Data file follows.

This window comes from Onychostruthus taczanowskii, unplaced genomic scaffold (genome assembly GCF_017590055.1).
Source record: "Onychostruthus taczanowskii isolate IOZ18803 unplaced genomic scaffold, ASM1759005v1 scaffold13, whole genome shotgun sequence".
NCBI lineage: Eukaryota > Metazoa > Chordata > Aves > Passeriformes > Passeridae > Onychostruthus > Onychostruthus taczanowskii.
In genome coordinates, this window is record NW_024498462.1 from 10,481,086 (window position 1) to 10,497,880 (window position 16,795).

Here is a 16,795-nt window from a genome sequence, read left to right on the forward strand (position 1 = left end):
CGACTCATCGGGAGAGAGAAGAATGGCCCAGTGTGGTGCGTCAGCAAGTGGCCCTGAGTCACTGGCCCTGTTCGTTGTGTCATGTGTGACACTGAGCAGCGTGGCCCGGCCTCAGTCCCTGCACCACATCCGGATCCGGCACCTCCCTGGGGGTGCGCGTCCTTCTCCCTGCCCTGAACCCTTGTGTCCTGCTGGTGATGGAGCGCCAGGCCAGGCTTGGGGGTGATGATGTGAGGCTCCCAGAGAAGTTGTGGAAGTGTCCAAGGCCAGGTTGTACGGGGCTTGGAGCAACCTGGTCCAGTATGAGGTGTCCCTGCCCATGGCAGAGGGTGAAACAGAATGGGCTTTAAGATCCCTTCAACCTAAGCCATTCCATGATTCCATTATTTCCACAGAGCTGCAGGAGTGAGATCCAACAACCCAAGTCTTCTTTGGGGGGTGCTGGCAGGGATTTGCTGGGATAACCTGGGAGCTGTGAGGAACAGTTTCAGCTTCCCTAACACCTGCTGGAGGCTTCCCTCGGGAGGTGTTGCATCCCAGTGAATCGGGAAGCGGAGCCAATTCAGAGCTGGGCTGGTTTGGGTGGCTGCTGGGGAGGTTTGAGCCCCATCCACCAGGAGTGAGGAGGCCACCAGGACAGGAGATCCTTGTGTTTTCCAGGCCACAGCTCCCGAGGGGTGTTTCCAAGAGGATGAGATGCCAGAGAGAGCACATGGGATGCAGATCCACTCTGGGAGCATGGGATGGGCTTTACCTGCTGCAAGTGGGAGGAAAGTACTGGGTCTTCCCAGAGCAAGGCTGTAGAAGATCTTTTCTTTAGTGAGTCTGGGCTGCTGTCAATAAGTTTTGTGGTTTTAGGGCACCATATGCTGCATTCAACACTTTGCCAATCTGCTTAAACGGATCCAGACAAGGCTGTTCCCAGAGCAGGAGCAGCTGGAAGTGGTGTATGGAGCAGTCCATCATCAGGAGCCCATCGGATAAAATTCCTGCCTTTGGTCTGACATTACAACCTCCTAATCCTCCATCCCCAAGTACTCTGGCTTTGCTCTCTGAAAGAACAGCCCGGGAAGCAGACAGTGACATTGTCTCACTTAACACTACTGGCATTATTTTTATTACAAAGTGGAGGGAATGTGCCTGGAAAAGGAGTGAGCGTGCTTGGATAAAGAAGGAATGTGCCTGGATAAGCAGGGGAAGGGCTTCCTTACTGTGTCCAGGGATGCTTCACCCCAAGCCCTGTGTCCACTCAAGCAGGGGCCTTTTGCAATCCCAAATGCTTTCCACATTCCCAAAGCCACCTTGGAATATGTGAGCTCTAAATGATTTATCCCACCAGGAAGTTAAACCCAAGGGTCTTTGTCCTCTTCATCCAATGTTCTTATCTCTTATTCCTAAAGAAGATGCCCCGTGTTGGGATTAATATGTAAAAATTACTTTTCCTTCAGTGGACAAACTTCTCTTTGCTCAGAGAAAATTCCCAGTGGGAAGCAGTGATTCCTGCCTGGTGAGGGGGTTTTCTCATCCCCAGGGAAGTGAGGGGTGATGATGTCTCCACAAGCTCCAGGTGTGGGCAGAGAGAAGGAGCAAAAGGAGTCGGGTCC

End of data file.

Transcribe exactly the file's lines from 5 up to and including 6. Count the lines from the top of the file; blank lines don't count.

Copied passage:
Here is a 16,795-nt window from a genome sequence, read left to right on the forward strand (position 1 = left end):
CGACTCATCGGGAGAGAGAAGAATGGCCCAGTGTGGTGCGTCAGCAAGTGGCCCTGAGTCACTGGCCCTGTTCGTTGTGTCATGTGTGACACTGAGCAGCGTGGCCCGGCCTCAGTCCCTGCACCACATCCGGATCCGGCACCTCCCTGGGGGTGCGCGTCCTTCTCCCTGCCCTGAACCCTTGTGTCCTGCTGGTGATGGAGCGCCAGGCCAGGCTTGGGGGTGATGATGTGAGGCTCCCAGAGAAGTTGTGGAAGTGTCCAAGGCCAGGTTGTACGGGGCTTGGAGCAACCTGGTCCAGTATGAGGTGTCCCTGCCCATGGCAGAGGGTGAAACAGAATGGGCTTTAAGATCCCTTCAACCTAAGCCATTCCATGATTCCATTATTTCCACAGAGCTGCAGGAGTGAGATCCAACAACCCAAGTCTTCTTTGGGGGGTGCTGGCAGGGATTTGCTGGGATAACCTGGGAGCTGTGAGGAACAGTTTCAGCTTCCCTAACACCTGCTGGAGGCTTCCCTCGGGAGGTGTTGCATCCCAGTGAATCGGGAAGCGGAGCCAATTCAGAGCTGGGCTGGTTTGGGTGGCTGCTGGGGAGGTTTGAGCCCCATCCACCAGGAGTGAGGAGGCCACCAGGACAGGAGATCCTTGTGTTTTCCAGGCCACAGCTCCCGAGGGGTGTTTCCAAGAGGATGAGATGCCAGAGAGAGCACATGGGATGCAGATCCACTCTGGGAGCATGGGATGGGCTTTACCTGCTGCAAGTGGGAGGAAAGTACTGGGTCTTCCCAGAGCAAGGCTGTAGAAGATCTTTTCTTTAGTGAGTCTGGGCTGCTGTCAATAAGTTTTGTGGTTTTAGGGCACCATATGCTGCATTCAACACTTTGCCAATCTGCTTAAACGGATCCAGACAAGGCTGTTCCCAGAGCAGGAGCAGCTGGAAGTGGTGTATGGAGCAGTCCATCATCAGGAGCCCATCGGATAAAATTCCTGCCTTTGGTCTGACATTACAACCTCCTAATCCTCCATCCCCAAGTACTCTGGCTTTGCTCTCTGAAAGAACAGCCCGGGAAGCAGACAGTGACATTGTCTCACTTAACACTACTGGCATTATTTTTATTACAAAGTGGAGGGAATGTGCCTGGAAAAGGAGTGAGCGTGCTTGGATAAAGAAGGAATGTGCCTGGATAAGCAGGGGAAGGGCTTCCTTACTGTGTCCAGGGATGCTTCACCCCAAGCCCTGTGTCCACTCAAGCAGGGGCCTTTTGCAATCCCAAATGCTTTCCACATTCCCAAAGCCACCTTGGAATATGTGAGCTCTAAATGATTTATCCCACCAGGAAGTTAAACCCAAGGGTCTTTGTCCTCTTCATCCAATGTTCTTATCTCTTATTCCTAAAGAAGATGCCCCGTGTTGGGATTAATATGTAAAAATTACTTTTCCTTCAGTGGACAAACTTCTCTTTGCTCAGAGAAAATTCCCAGTGGGAAGCAGTGATTCCTGCCTGGTGAGGGGGTTTTCTCATCCCCAGGGAAGTGAGGGGTGATGATGTCTCCACAAGCTCCAGGTGTGGGCAGAGAGAAGGAGCAAAAGGAGTCGGGTCC